Energy

NYT Changes Global Warming To ‘Climate Whiplash’

REUTERS/Lucas Jackson

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Andrew Follett Energy and Science Reporter
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A Sunday opinion piece in The New York Times shows the politically correct way of saying global warming is about to change from “climate chaos” to “climate whiplash.”

This latest change will be the fourth major terminology shift if it catches on.

Use of the term “global warming” peaked in 2007 before slowly declining as the phrase was replaced by “climate change.” Global warming is the more readily understood and clearer term.

However, analysis of Gallup poll results implies the public may interpret global warming as narrowly referring to warmer temperatures on Earth’s surface, making the phrase falsifiable by cold weather. Changing the name of global warming can significantly alter the responses of people to polling. For example, climate change polls much better than global warming, as shown in the Gallup poll below. Changing the name alone boosts support from independents by 7 percent.

Gallup Global Warming Climate Change

The use of “climate change” peaked in late 2009, but the term is still broadly used by many media outlets. Many left-wing media outlets and environmental groups changed their descriptions from “climate change” to “climate disruption,” which peaked in 2014. Climate disruption implies a more serious problem than “climate change.”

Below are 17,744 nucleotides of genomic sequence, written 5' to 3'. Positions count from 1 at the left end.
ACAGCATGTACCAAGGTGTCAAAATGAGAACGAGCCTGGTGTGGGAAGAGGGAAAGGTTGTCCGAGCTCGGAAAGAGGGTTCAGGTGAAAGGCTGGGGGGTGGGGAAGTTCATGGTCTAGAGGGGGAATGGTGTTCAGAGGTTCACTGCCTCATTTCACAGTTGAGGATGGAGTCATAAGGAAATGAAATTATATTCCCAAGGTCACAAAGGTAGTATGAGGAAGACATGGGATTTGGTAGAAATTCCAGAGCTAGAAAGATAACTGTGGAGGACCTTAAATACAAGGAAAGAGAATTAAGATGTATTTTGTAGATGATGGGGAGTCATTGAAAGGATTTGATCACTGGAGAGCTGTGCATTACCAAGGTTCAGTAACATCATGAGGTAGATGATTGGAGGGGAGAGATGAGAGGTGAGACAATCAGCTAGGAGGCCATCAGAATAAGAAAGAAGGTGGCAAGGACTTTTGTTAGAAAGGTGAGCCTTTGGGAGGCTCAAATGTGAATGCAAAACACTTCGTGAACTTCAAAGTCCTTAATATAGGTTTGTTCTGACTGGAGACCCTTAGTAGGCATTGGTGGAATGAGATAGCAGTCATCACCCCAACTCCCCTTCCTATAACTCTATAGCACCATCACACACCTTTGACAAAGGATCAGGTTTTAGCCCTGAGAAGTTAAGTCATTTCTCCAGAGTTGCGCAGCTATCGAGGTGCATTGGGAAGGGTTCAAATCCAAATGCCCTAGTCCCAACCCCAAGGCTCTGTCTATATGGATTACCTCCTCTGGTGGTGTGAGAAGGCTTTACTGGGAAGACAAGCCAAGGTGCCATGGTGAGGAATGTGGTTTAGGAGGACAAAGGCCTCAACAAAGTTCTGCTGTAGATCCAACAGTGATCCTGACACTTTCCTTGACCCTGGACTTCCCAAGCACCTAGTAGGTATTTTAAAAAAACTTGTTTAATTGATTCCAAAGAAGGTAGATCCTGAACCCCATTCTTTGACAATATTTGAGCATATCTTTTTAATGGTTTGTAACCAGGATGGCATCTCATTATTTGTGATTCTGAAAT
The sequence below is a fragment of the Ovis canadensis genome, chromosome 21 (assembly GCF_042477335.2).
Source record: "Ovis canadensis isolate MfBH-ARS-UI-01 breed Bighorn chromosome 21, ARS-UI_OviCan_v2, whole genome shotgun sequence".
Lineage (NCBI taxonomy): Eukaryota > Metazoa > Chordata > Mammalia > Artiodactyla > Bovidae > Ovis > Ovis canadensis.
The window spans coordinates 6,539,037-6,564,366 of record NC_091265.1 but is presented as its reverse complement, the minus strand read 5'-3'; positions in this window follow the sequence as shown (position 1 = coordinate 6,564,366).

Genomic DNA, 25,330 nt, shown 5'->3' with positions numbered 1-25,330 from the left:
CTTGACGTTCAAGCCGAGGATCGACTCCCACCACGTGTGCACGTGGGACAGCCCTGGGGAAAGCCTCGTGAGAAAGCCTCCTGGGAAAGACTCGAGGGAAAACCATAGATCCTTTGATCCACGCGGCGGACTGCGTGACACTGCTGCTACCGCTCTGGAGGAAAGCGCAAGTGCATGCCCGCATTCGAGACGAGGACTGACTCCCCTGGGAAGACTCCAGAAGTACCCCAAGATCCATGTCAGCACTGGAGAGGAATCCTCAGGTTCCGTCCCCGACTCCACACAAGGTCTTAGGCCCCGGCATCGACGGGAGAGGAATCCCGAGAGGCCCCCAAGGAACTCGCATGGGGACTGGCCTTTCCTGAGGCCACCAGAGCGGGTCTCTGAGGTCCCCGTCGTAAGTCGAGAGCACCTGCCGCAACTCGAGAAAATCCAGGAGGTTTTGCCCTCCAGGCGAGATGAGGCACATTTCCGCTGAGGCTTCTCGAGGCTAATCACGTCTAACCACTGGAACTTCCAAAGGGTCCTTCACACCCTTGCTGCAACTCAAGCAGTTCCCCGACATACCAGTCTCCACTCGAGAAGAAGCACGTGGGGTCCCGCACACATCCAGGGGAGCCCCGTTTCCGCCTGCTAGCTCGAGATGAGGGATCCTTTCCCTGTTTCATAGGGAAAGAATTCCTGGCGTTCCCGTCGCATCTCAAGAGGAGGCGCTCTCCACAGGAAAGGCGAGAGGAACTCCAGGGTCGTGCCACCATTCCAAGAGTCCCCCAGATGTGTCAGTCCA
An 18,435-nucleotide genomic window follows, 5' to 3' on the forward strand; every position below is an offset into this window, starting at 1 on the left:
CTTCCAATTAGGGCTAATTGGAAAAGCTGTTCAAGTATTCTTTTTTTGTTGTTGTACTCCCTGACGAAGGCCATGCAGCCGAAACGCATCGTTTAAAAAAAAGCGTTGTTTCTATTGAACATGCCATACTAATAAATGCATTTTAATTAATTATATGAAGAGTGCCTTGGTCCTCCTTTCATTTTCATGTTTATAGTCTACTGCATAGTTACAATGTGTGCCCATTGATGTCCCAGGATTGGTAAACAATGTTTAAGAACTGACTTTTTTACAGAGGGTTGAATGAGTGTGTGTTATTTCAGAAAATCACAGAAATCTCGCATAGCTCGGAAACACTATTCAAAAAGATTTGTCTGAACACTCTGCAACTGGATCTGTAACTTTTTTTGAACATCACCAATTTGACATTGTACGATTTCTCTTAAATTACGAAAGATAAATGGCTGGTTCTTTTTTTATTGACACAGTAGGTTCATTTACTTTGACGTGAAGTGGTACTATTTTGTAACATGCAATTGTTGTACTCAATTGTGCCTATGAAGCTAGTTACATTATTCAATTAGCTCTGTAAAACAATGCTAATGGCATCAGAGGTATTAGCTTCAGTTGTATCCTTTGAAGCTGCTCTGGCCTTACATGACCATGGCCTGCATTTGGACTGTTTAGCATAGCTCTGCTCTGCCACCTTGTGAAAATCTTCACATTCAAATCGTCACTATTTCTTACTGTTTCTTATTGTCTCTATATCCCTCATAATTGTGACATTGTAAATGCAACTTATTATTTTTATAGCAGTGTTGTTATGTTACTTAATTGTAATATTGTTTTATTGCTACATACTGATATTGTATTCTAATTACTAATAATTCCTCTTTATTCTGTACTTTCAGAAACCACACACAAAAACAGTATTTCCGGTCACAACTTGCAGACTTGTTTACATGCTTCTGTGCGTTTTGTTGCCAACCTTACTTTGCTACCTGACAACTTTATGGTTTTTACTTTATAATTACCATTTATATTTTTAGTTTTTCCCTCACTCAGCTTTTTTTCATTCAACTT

Finally, the politically correct way of saying global warming changed from “climate disruption” to the new/old phrase “climate chaos” in May of 2014 when French Foreign Minister Laurent Fabius claimed “[w]e have 500 days to avoid climate chaos.

Yale University even published an academic study about how each politically correct phrase for global warming alters how the issue polls.

Ironically, the COP 21 United Nations Climate Change Conference in Paris began 565 days after Fabius declared we only had 500 days to avert “climate chaos.” “Climate chaos” has remained the politically correct description of global warming ever since, despite its failure to materialize.

The New York Times opinion piece uses the term “climate whiplash” to describe the long-term outcomes of global warming, including potential cooling that could occur thousands of years from now. It claims that, in thousands of years, the cooling predicted to follow global warming will cause species adapted to deal with global warming to go extinct.

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